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Thread: Bi-Pods used with free floated barrels & bedded barrels

  1. #1

    Bi-Pods used with free floated barrels & bedded barrels

    Would like your opinions and experiences with Bi-Pod use. Recently I tried using a Harris non swivel 9-13" Bi-Pod on a Parker-Hale 1200C that has the normal factory bedding so the barrel is not free floated and it simply will not shoot with any sort of precision off the Bi-Pod. I tried it again yesterday off the bench at the range and with the Bi-Pod fitted and three shots spread over 6" wide yet remove the Bi-Pod and use a bag rest it produces a three shot group of under 1". I am not yet convinced that this rifle does not have a basic bedding problem as I am certain it should produce tighter grouping than this however the difference is rather dramatic.

    Meanwhile I have tried the same Bi-Pod on another rifle that does have a free floated barrel and it shoots with similar precision to when just rested on a bag. I have to check carefully the difference in POI when it's shot in different positions. Off the Bi-Pod, off a bag rest and off the stick.

    Later to further this experiment I will also try the Bi-Pod on another Parker-Hale rifle this time an 1100 Lwt in .308 which shows excellent grouping off a bag but as yet it's never been tried off the Bi-Pod partly because the Licensing people in their wisdom saw fit to list it as collection only and not for shooting and refused to swop it with another rifle that is listed for shooting why I have no idea.

  2. #2
    Brit, my finnbear when first aquired, had a bridge in the wooden stock around half wave of the barrel, & with a bipod I could'nt get any sort of accuracy at all, I think it may have been due to leaning into the aim a little, thereby twisting the stock, after having it free floated & recrowned, In the words of Muir "Bugholes!" even with the bipod on.

  3. #3
    Finnbear did you just free float the barrel or did you have the action bedded as well, just interested to know as i have a 691 that has the bridge as well,its pretty good as it is but was toying with idea of free floating it but was unsure as to wether i'd have to bed or not.
    Cheers Neil
    Should have said i don't use a bipod only sticks.
    Last edited by Dawnraider; 22-02-2010 at 15:22.

  4. #4
    Always better to get the action properly bedded as some free float jobs stress the action and old bedding. Anyway, for all it costs it takes one more variable out of the equation. And your rifle is more likely to behave itself in different temperatures and humidity. Free float, bed and recrown (if appropriate) can make a huge difference to a rifle.

  5. #5
    I just put in a little bedding compound in the area of the recoil lug, no sign of movement on the wood.

  6. #6
    Thanks Finnbear and Mauser,the stock is a lovely bit of solid old walnut and it groups around the inch mark anyway perhaps i should leave it well alone don't really want to go digging it out for bedding if i can help it ,i'll see how the wood behaves in the summer before i go doing anything drastic.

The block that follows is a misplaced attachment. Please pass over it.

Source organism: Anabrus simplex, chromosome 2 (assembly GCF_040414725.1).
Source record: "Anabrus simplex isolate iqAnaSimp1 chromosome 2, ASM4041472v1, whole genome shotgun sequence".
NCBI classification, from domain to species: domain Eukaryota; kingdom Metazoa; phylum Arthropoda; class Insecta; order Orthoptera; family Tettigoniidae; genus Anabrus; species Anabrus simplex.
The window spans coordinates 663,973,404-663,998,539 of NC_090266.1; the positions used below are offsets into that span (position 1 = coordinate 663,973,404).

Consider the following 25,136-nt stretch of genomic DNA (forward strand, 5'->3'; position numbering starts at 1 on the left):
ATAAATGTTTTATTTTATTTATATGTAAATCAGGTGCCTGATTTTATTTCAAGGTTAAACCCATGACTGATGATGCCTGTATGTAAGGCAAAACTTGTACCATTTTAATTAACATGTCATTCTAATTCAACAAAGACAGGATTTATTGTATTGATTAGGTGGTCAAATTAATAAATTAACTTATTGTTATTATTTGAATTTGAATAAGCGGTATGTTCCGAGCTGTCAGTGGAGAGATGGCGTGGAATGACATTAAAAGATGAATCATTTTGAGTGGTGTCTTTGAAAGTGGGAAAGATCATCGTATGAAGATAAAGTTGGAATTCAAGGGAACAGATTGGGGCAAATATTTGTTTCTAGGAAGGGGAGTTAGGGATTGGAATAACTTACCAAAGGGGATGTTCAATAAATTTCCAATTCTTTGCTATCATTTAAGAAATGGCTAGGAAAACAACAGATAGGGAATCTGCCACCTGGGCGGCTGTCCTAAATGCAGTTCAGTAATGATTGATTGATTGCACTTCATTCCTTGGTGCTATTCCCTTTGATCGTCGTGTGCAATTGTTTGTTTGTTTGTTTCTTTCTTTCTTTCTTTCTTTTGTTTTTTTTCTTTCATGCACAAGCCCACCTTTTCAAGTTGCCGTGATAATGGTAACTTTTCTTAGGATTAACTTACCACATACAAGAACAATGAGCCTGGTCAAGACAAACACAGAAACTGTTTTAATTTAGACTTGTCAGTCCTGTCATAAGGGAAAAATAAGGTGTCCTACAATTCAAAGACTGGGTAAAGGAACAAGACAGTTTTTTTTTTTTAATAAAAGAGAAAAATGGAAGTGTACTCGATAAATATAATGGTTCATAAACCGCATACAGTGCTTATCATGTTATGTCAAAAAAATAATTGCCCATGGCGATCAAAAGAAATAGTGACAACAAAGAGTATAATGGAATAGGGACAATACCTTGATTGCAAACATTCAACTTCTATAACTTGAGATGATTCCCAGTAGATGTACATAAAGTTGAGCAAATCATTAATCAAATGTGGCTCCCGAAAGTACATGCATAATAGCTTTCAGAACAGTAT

Cheers Neil

  7. #7
    Hmmm that is sort of what I was expecting. My trouble is that I don't like the look of floated barrels and except for this particular 25-06 they all shot well with a non floated barrel but then I never used Bi-Pods before really. The 6.5x55 that shoots well off the Bi-Pod is a sporterised Swedish Mauser and had a sort of floated barrel when I brought it. I say sort of because as I recall it touched in places (mind you this was quite a fews back now) so I floated the barrel by relieving the high spots. I had just re-done this as I noticed when checking with the Moderator fitted that the barrel was touching. The weight of the moderator was making it touch a bit of fine sandpaper wraped around a socket sorted that out. Perhaps I will keep one ort wo rifles just for use with a Bi-Pod and forget their use with the others.

  8. #8
    i dont have a problem with a free floating barrel and bi pod but i have had,you really have to make sure you are not putting any weight on the rifle or twisting it in your shoulder.the twisting problem is even easier to do with a non swivel bi pod because if the legs arent adjusted spot on you do tend to compensate by twisting to line up crosshairs.changed to a swivel bi pod for this reason and also because adjusting legs on the bonnet of a vehicle while shooting foxes meant that the fox was gone by the time i was sorted

  9. #9
    For me a hunting rifle must be free floating. It must also have so much room between barrel and stock that I can run an oily rag through. Mainly to remove all the crud and water. Another point, the gap must be proportional to the stiffnes of the stock, meaning a cheap tupperware stock will have to have quite a big gap to avoid touching in all hunting situations. A stiff composite stock that is bedded can get away with way less gap.
    One of the worst situations I come across is lying steep downhill prone, shooting across a valley off a high bipod. All sorts of stress are on the stock then.
    I could almost guarantee that my rifles will shoot to exactly the same point off bipod, bag, tree or sticks.

  10. #10
    Thank you for your comments. All my rifles have wood stocks. As I said I will check this one out hopefully tomorrow and see how we get on perhaps at a later date I will see about a swivel version of the Bi-Pod.

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